“Cattleland 2” was inspired by stories from the residents about the precinct’s history and how it used to be a street filled with buffaloes due to cattle trading. It is also a nod to the nearby Kerbau Road (kerbau is Malay for buffalo), capturing the reverence that Hindus accord to cattle with traditional motifs that adorn the coloured buffaloes.

9. Madan Mogra: Jasmine of the City by Nadiah Alsagoff

With the migrant worker community thrust into the spotlight in recent months, this mural is a must-visit.

Titled “Madan Mogra: Jasmine of the City” by interdisciplinary artist Nadia, whose work explores identity and existence, this piece looks at migrant workers as individuals and how their lives are affected by the circumstances they are born into. The jasmine is symbolic of their growth, longing and determination for the families they sacrifice so much for.

A tribute to the migrant workers who have contributed to the construction and growth of various districts in Singapore, the alley where the mural is located at is also popular with workers who are taking a short break from work.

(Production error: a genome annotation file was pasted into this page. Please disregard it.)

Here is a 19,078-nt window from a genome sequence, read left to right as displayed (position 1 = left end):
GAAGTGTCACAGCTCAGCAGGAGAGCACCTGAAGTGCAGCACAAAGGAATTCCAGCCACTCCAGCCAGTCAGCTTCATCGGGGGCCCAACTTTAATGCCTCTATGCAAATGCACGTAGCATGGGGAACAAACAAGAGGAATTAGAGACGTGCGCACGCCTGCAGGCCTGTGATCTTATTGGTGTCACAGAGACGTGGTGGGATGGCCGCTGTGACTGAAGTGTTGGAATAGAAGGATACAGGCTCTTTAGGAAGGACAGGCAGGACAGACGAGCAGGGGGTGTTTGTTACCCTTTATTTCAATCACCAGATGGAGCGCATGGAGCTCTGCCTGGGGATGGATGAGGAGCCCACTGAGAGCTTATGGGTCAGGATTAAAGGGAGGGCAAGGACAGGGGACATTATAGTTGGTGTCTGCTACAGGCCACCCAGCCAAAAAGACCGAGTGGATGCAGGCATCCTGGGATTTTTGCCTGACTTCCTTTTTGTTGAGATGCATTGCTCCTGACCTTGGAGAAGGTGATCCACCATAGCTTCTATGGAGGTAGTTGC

10. A Ride Through Race Course Road by Jaxton Su

Hang on tight to a racehorse like artist Jaxton Su, or sit yourself alongside a garland maker in this alley at Race Course Road. A community mural painting project, this mural is titled “A Ride Through Race Course Road” and tells the story of popular activities in Little India of the past, including horse racing and garland making.

Jointly created by Jaxton, migrant workers staying and working in the area, and Raffles Institution Art & Photography Club students, the completed work is a platform for everyone in Singapore to explore the heritage of Little India whilst enjoying photo opportunities.

11. Untitled by sobandwine

Confession time? Here at the corner of 2 Dickson Road stands “Untitled”, a love letter for everyone, from anyone. Just like how a picture says a thousand words, creator duo Leow Wei Li and Dominic Khoo of sobandwine hope to reignite connections between people through the language of flowers.

When words are lost, the language of flowers can express love, hopes and dreams through their grace and beauty alone. The flowers used here are marigolds, which are believed to have supernatural powers and often picked for garlands and weddings as love charms in Indian culture.